A Flexible Spending account is a great way to use pre-tax funds to pay for qualified medical expenses. One great thing about this is that you can use these funds to pay for not only your medical expenses, but others as well.
The IRS allows FSA funds to be used on other's qualified medical expenses whom qualify as the following:
- Children whom can be claimed on your federal income tax return
- Other dependents as defined by the IRS
Health FSA expenses can include medical expenses paid for a dependent. To include these expenses, the person must have been a dependent either at the time the medical services were provided or at the time the expense was paid. A person generally qualifies as a dependent for purposes of the medical expense deduction if either of the following requirements are met:
To be a §105(b) dependent, an individual must meet most, but not all, of the requirements to be a “qualifying child” or a “qualifying relative” under Code §152.
- A qualifying child is an individual who bears a specified relationship to the employee (relationship test) and meets certain age requirements (age test).
- A qualifying relative is an individual (a) who bears a specified relationship to the employee (relationship test) and who is not anyone's qualifying child.
Dependent for Medical Expenses Exception
A dependent is a dependent for medical expenses if you could have claimed them as a dependent of your tax return except that:
- He or she received gross income of $4,150 or more.
- He or she filed a joint return in the current year.
- You, or your spouse if filing jointly, could be claimed as a dependent on someone else’s tax return.
Who is a Qualifying Child?
- Your son, daughter, stepchild, foster child, brother, sister, stepbrother, stepsister, half brother, half sister, or a descendant of any of them.
- Under age 19 at the end of the year or under age 24 at the end of the year and a full-time student; younger than you or your spouse; or any age and permanently and totally disabled.
- Lived with you for more than half of the year.
- Didn’t provide over half of his or her own support.
- Didn’t file a joint return, other than to claim a refund.
Child of Divorced or Separated Parents
For medical expenses, a child of divorced or separated parents can be treated as a descendant of both parents. Each parent can include the medical expenses he or she pays for the child even if the other parent claims the child’s dependency exemption.
Child Under Age 27
The ACA created a special exception for a “child”. The expenses of an employee’s child who is under the age of 27 as of the end of the taxable year will qualify for tax-free reimbursement from a health FSA, even if the child doesn’t qualify as the employee’s tax dependent. For this purpose, the “child” is an individual who is the employee’s son, daughter, stepson, or stepdaughter.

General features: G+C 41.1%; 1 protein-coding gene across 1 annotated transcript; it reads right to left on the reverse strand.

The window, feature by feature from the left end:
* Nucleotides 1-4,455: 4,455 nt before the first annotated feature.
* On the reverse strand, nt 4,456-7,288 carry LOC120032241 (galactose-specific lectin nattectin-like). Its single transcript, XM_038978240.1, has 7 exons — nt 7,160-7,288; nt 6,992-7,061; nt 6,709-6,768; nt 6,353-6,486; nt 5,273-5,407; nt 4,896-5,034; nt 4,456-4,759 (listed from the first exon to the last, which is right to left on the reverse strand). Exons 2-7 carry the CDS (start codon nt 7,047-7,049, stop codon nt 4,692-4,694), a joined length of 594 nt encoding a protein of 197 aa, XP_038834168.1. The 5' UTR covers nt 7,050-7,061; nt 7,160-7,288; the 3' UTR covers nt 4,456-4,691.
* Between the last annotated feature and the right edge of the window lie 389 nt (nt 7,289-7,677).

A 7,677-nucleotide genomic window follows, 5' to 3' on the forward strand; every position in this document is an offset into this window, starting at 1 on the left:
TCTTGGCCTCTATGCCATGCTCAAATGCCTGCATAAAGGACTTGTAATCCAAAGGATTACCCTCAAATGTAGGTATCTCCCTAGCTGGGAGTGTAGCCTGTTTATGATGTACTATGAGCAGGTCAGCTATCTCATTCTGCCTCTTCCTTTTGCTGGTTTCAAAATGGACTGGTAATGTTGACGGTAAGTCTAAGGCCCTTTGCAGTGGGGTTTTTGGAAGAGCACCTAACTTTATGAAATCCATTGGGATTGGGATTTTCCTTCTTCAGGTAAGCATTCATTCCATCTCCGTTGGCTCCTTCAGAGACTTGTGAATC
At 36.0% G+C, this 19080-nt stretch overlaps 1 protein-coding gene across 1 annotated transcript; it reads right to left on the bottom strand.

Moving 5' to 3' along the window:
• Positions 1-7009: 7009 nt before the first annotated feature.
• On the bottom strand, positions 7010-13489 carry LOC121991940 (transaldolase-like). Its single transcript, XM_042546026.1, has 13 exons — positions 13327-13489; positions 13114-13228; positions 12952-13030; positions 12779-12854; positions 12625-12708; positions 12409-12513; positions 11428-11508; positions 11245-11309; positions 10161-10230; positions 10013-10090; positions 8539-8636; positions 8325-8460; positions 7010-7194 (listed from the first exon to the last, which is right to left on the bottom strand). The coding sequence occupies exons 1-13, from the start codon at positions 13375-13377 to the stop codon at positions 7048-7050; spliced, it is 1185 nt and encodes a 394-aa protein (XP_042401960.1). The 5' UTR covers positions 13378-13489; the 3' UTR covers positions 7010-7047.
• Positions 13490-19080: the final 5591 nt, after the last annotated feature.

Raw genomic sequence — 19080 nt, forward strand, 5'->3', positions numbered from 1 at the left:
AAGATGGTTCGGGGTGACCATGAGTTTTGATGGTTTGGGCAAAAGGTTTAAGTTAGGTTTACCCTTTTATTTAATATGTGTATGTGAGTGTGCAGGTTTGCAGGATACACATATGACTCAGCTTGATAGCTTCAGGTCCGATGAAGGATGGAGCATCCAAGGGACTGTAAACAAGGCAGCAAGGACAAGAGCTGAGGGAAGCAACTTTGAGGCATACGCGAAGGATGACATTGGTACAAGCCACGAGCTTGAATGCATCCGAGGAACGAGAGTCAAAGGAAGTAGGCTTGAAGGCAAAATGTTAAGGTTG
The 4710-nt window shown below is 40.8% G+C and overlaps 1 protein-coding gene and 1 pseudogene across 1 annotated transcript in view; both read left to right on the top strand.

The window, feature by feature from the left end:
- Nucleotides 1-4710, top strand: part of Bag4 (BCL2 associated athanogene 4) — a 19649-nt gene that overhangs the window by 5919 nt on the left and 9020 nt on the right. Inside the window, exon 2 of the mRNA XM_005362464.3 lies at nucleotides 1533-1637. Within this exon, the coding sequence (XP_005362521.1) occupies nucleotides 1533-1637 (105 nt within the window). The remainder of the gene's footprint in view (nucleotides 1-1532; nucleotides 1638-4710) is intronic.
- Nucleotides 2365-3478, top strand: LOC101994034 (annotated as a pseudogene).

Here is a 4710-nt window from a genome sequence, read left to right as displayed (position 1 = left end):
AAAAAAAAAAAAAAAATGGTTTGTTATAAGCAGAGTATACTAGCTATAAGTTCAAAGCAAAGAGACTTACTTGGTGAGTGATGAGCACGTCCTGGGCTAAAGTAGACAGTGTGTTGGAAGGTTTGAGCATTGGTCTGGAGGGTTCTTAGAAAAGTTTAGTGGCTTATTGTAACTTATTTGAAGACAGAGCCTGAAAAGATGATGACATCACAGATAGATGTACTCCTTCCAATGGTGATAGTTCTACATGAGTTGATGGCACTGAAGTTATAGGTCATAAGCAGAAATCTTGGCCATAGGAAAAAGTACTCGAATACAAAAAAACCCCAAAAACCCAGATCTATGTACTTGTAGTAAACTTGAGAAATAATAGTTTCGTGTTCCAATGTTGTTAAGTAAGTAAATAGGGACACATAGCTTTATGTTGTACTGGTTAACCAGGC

Who is a Qualifying Relative?
The relationship test requires the relative to be:
- A child of the employee or a descendant of such child
- A brother, sister, stepbrother, or stepsister of the employee or a descendant of any such relative
- A father or mother of the employee, or an ancestor of either the father or mother
- A stepfather or stepmother
- A brother or sister of the father or mother
- A son-in-law, daughter-in-law, father-in-law, mother-in-law, brother-in-law, or sister-in-law
- Any other person (other than your spouse) who lived with you all year as a member of your household if your relationship didn’t violate local law
Child of Divorced or Separated Parents
For purposes of the medical and dental expenses deduction, a child of divorced or separated parents can be treated as a dependent of both parents. Each parent can include the medical expenses he or she pays for the child, even if the other parent claims the child’s dependency exemption, if:
- The child is in the custody of one or both parents for more than half the year.
- The child receives over half of his or her support during the year from his or her parents, and
- The child’s parents:
- Are divorced or legally separated under a decree of divorce or separate maintenance,
- Are separated under a written separation agreement
- Live apart at all times during the last 6 months of the year
This does not apply if the child’s exemption is being claimed under a multiple support agreement.
Support Claimed Under Multiple Support Agreement
If you are considered to have provided more than half of a qualifying relative’s support under a multiple support agreement, you can include medical expenses you pay for that person. A multiple support agreement is used when two or more people provide more than half of a person’s support, but no one alone provides more than half. You can include the entire unreimbursed amount you paid for medical expenses.